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Heads fight shy of action on class sizes

Britain's headteachers this week condemned the Government's failure to provide adequate funding for schools, accusing it of wasting millions of pounds on glossy brochures, charters and initiatives while thousands of jobs are lost and school buildings deteriorate.

The National Association of Head Teachers, at its annual conference in Harrogate, demanded ministers provide funding to ensure that children are taught in reasonably-sized classes and in schools in good repair.

But they stopped short of supporting industrial action currently being considered by the three big classroom unions in protest at rising class numbers.

Instead, the union has decided to take a tough line by warning teachers who take industrial action over class size that they could face loss of salary or ultimately dismissal.

General secretary David Hart rejected a suggestion by the National Association of Schoolmasters Union of Women Teachers that children in over-sized classes could be excluded by rota and sent to sit outside the head's office. He said if some children were excluded, then the whole class would have to be sent home.

While the union has every sympathy for teachers coping with ever-growing classes, heads - as managers - must warn staff when they are in breach of contract. Mr Hart said he thought any action based upon workload would be questionable.

In its advice to members, the NAHT says that governing bodies and LEAs must not allow volunteer parents to take lessons during a dispute. Governing bodies will have to decide what disciplinary action to take, and this could include withholding salary, suspension without pay, and dismissal. Heads must provide the governing body with the names of those involved in industrial action if requested.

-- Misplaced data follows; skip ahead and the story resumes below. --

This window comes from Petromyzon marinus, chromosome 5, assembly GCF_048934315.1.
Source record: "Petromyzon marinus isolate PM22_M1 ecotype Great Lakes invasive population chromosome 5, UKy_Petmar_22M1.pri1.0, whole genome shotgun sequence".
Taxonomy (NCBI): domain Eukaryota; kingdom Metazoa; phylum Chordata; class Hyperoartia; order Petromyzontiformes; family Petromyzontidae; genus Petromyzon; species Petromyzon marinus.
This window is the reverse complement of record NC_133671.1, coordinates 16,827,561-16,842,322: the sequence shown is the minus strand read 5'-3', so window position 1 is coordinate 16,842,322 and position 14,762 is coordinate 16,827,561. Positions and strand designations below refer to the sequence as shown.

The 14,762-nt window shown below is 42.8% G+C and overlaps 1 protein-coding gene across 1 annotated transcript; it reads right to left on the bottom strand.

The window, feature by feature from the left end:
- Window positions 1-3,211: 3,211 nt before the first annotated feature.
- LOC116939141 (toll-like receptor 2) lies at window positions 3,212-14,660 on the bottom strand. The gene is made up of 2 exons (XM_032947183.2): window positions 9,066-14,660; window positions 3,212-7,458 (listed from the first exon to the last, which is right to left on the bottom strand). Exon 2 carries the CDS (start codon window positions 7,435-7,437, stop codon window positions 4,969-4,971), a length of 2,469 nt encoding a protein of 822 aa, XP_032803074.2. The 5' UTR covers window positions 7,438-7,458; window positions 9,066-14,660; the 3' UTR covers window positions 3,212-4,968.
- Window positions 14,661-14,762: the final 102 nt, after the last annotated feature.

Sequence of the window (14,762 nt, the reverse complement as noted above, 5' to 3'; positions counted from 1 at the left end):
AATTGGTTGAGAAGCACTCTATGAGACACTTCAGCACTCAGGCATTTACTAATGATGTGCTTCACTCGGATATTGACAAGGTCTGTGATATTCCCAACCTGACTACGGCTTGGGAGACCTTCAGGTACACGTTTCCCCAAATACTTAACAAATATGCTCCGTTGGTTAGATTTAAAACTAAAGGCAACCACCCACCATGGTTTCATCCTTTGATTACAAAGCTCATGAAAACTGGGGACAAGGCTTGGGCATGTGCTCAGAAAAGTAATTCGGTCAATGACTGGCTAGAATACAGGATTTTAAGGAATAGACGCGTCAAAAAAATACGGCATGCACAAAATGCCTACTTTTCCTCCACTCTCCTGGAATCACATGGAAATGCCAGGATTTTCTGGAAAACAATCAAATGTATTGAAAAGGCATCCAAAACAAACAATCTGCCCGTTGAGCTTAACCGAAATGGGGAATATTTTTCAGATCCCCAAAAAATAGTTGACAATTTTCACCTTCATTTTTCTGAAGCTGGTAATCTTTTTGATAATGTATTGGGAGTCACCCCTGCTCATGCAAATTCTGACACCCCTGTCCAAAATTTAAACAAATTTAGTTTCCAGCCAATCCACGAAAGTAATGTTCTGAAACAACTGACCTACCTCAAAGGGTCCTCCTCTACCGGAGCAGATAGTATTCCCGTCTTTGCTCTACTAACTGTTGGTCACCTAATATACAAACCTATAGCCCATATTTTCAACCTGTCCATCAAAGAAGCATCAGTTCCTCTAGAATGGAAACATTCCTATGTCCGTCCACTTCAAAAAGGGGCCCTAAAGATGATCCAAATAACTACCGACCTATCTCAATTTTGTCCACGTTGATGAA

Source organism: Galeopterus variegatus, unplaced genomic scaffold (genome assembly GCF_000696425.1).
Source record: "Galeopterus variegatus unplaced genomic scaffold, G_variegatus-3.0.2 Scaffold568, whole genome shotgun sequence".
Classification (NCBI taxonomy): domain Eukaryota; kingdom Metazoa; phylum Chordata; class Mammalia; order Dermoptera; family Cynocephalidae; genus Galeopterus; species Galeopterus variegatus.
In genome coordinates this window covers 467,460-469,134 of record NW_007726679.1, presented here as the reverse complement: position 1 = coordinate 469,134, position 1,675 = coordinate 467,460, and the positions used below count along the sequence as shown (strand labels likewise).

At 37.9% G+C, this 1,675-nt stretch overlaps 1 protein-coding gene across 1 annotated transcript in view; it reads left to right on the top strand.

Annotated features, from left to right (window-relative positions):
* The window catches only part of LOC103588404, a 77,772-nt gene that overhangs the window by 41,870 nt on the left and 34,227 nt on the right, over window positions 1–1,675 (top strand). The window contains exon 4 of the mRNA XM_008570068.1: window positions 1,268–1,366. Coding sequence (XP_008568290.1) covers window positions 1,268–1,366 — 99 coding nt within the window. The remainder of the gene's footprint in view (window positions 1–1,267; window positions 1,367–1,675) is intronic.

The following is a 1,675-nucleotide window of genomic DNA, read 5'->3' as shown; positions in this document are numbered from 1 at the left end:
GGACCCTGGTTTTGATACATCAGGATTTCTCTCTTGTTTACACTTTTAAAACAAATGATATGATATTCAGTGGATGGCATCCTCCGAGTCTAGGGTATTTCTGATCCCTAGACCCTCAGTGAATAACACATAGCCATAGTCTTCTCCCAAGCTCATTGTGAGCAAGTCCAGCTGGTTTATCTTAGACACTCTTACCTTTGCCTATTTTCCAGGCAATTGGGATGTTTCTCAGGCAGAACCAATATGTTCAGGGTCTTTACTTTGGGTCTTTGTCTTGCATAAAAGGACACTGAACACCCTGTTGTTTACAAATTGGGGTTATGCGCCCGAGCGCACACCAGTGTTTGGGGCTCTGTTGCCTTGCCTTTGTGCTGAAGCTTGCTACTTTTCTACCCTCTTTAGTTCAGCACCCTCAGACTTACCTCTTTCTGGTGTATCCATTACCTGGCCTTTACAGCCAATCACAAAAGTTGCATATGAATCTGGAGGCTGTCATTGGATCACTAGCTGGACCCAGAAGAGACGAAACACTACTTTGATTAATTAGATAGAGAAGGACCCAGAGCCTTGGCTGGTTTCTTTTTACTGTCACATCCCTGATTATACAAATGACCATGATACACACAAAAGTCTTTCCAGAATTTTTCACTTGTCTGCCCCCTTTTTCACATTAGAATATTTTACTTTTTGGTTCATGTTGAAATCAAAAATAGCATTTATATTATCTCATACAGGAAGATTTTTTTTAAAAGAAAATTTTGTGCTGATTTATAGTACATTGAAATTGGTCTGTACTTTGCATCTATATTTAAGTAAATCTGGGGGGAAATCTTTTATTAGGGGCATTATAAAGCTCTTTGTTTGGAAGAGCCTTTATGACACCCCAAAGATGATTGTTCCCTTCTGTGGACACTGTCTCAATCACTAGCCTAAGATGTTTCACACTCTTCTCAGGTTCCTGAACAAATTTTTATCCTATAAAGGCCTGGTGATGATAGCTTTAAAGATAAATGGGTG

Delegates overwhelmingly supported a motion which said that lower class size was significant in improving educational performance. Speakers asked why, if ministers did not believe this, did they send their children to independent schools which sold themselves on having small classes.

The attack on Government funding levels was led by Jackie Thorp, of Yew Tree school, Chadderton, Manchester, who said education cuts had irreversible effects.

"It is this Government that has introduced the national curriculum, assessment and the special needs code of practice, and it should be this Government that ensures the necessary funding to meet their costs instead of wasting millions of pounds on ill-thought-out initiatives, charters for everyone except teachers, glossy brochures that no one reads or requires, unaccountable quangos and the gross inequities of grant-maintained schools and city technology colleges," she said.

More than 4,000 teacher redundancies have already been identified because of this year's budget cuts, according to an NAHT survey published to coincide with the conference. The survey, of 270 primary and secondary schools from 47 local education authorities, has revealed rising classes, and that some of the least able children are being hardest hit by cuts.

More than two-thirds of schools reported pupil:teacher ratios worsening by an average 2.5 per cent between 199394 and 199495, and 67 per cent said they would not be able to meet the statutory requirements for pupils who have special needs, but who have not been statemented.

A third of schools also said they could not meet the requirements for pupils with statements.

Learning support assistants and small groups for special needs pupils were likely to be most at risk. Mr Hart said the cuts made a mockery of the Government's code of practice, designed to ensure provision for special needs pupils.

The survey also showed that more than half of the schools felt their ability to meet national curriculum requirements would be diminished this year.

And although 54 per cent said their budgets had increased, the NAHT said that actually represented a standstill or decrease in real terms, taking into account the teachers' pay award, inflation and rising pupil numbers.

Mr Hart said cash decreases in 46 per cent of schools meant very severe cuts.

Delegates to the Harrogate conference heard that there would be an extra 120,000 pupils in September, and that a third of education authorities would be unable to fund them. Inflation had not been fully funded by 71 per cent of LEAs and for the past two years up to half had been unable to fund pay awards in full or in part.

Mrs Thorp said: "This Government parrots on about the lack of research to support the view that smaller class sizes result in higher standards of teaching and learning. At the same time it also refuses to finance such research.

"The simple truth is that it doesn't suit this Government's priorities to provide for the children of their constituents what they provide for their own."

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